It is interesting to compare this film to its American counterparts. In Hollywood films of the period, U.S. soldiers are portrayed as upstanding and ruggedly handsome, while Russians are almost always portrayed as fat and corrupt. In Carbide and Sorrel, we are presented with the mirror view. Here, it is the Russian soldiers who are handsome and honest. The sole American he encounters is a fat buffoon with rotten teeth. Kalle steals the American’s boat, but this act is not seen as crime any more than Cagney’s swindling of the Russian diplomats in One, Two, Three is viewed as immoral. They are the bad guys, and anything you do to them is okay. The one young woman Kalle encounters who wants to go to America is portrayed as vapid and self-serving, suggesting that only a stupid person would think things are better in the west.
Erwin Geschonneck was already becoming one of East Germany’s most popular actors. His turn in Naked Among Wolves (Nackt unter Wölfen) was well-received on both sides of the wall, but it was the part of Kalle in Carbide and Sorrel that made him the most popular actor in East Germany. Years after the wall came down, he was voted the “best East German actor ever” in a survey taken by Film und Fernsehen magazine. As an interesting side note, the idea for making Kalle a vegetarian came from Erwin Geschonneck, who was also a vegetarian. Although it is more common today, being a vegetarian in Germany in the early sixties (on either side of the wall) was considered extremely odd.
Geschonneck’s own life was every bit as adventuresome as that of Kalle’s. During World War II, he was one of the 4,500 concentration camp prisoners on the Cap Arcona, a former luxury liner that was being used as a prison boat by the Nazis. Thinking the ship was being used to transport troops, the RAF sank the boat in April of 1945. The SS guards, equipped with life jackets, proceeded to shoot any prisoners that attempted to escape the sinking ship. Only 350 of the prisoners survived, and the bones of the dead continued to wash ashore on the Bay of Lübeck until 1971. Geschonneck’s story was made into a TV movie in 1982: Der Mann von der Cap Arcona. Geschonneck retired after the wall came down, returning only once to television to star in Matulla und Busch—a TV movie directed by his son Matti Geschonneck.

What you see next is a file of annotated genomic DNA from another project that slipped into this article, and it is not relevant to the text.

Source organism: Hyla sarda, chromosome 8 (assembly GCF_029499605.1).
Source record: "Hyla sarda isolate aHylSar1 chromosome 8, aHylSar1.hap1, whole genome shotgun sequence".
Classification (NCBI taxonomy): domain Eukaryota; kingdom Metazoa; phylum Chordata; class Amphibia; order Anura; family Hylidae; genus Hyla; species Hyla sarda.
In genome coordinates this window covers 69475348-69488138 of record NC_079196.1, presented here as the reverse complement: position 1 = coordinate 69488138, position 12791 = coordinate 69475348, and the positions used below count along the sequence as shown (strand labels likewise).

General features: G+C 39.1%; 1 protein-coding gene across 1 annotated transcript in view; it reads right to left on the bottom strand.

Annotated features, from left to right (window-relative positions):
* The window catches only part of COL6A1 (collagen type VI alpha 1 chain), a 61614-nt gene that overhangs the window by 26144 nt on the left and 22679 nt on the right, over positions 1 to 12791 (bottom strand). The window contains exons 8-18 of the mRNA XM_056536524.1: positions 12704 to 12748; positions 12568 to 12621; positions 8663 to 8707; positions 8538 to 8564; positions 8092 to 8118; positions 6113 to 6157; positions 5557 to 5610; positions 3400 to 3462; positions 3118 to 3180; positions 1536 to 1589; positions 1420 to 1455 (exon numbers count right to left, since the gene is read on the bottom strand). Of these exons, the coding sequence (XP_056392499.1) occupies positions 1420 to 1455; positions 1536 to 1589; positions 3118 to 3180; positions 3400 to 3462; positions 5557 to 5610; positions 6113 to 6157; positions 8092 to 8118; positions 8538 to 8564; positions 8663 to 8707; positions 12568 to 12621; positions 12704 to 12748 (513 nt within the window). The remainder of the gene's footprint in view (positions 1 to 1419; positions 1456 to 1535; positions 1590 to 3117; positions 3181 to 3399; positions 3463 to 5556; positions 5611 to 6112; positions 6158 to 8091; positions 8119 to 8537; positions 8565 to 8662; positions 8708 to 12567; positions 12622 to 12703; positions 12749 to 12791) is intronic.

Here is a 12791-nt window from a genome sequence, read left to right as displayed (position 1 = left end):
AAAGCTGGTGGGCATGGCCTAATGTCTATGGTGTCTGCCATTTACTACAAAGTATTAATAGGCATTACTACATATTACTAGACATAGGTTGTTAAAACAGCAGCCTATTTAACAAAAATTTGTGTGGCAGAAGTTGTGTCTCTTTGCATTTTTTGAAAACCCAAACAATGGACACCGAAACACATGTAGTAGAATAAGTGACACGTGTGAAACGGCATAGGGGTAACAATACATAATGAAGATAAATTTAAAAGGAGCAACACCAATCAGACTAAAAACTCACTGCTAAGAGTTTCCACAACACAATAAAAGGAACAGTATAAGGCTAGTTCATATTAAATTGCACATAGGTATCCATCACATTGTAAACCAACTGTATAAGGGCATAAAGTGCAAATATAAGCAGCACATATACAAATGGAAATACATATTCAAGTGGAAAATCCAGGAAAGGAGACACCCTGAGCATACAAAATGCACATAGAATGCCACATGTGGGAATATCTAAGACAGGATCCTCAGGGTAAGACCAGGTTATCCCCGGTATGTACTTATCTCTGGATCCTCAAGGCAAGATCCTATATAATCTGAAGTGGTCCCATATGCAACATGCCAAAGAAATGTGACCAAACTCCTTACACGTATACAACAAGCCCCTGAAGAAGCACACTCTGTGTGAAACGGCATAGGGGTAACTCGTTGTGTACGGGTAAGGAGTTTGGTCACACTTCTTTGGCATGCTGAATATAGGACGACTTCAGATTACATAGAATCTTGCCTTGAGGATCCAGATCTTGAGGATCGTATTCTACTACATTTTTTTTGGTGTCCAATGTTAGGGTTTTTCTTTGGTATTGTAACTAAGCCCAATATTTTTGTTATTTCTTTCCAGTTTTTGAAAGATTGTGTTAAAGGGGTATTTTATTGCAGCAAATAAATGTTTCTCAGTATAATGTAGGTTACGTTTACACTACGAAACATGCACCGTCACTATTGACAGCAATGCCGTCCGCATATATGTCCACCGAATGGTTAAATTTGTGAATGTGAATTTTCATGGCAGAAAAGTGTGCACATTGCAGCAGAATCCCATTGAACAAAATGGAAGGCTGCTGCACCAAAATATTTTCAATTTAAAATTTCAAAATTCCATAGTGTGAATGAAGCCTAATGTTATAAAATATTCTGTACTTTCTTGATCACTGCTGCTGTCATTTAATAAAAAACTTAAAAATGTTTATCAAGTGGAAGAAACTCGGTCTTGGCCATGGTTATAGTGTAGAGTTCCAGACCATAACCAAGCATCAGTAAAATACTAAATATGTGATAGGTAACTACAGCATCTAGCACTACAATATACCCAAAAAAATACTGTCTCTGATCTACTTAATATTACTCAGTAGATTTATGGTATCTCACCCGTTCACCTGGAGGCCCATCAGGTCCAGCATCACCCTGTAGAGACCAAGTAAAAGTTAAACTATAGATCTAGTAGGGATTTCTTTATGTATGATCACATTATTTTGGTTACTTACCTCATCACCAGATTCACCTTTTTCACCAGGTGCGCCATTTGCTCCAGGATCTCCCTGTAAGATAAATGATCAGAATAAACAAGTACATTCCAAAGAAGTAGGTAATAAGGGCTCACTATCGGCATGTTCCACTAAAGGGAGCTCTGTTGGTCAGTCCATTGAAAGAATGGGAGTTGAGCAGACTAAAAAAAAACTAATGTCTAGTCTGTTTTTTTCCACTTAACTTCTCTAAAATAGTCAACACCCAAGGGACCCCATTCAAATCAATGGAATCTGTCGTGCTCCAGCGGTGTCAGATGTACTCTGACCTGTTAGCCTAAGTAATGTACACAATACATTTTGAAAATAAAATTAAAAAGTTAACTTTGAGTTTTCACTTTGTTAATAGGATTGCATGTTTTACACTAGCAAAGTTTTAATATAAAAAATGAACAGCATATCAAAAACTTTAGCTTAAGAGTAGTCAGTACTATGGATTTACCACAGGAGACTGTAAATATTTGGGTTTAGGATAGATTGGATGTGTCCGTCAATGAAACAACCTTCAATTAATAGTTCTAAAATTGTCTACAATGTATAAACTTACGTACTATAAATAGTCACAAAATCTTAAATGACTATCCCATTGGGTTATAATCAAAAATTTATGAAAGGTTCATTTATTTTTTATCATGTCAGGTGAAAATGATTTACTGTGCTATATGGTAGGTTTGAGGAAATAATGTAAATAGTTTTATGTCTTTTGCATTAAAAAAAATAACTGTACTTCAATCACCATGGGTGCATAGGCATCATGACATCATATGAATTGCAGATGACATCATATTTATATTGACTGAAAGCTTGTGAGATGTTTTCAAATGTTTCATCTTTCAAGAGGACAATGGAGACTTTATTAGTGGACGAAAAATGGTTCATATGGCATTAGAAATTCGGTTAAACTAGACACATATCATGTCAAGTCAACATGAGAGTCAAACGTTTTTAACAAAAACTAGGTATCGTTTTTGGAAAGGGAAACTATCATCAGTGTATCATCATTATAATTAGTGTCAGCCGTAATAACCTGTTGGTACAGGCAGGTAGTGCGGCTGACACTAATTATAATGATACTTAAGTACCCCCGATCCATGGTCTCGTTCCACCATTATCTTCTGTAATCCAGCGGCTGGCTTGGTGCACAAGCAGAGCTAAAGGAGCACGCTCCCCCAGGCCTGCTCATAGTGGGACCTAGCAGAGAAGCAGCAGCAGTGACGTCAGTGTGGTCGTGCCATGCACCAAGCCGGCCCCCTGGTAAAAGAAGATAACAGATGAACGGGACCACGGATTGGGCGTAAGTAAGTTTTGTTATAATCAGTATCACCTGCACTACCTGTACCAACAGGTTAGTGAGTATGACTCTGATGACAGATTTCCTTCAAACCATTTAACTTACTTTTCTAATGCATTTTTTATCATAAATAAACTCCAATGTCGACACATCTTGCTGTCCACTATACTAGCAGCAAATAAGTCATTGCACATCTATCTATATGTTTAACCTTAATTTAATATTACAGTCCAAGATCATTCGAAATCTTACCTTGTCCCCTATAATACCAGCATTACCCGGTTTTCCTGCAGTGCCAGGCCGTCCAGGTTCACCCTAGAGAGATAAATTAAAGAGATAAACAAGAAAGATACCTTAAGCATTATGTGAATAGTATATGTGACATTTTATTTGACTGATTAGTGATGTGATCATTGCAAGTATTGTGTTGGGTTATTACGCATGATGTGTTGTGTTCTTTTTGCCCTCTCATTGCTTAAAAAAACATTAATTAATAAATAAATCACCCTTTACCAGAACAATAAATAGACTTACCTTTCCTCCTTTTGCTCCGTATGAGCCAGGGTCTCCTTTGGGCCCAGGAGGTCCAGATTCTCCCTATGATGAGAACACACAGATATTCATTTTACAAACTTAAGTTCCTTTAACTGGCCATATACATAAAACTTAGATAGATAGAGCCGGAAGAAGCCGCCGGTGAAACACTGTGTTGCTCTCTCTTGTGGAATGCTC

Director Frank Beyer was at the height of his career in 1963. His previous films, Fünf Patronenhülsen and Naked Among Wolves (Nackt unter Wölfen) were both successful, but they were also grim. With Carbide and Sorrel, Beyer proved that he could do light comedy as well. Beyer uses classic film tricks for humorous effect, such as, speeding up or reversing the action, and the use of novelty wipes for scene transitions; but most of the humor comes from Geschonneck’s put-upon Kalle, and his wonderful range of facial expressions, coupled with Joachim Werzlau’s cheerful soundtrack.
Composer Joachim Werzlau worked exclusively with Beyer for his last few film scores. From 1963 on, he preferred to work in the field of classical music, producing several orchestra pieces and operas, including the communist opera Meister Röckle, which was performed often in East Germany and in Moscow, but is rarely performed today. The only full film score he created after Carbide and Sorrel was Jacob the Liar (Jakob, der Lügner), which was also directed by Frank Beyer
Thanks to films such as Carbide and Sorrel and Jacob the Liar, Beyer was respected as one of the greatest East German directors by the time the wall fell. But this stature did not come without set-backs and travails, which we’ll get into at a later date.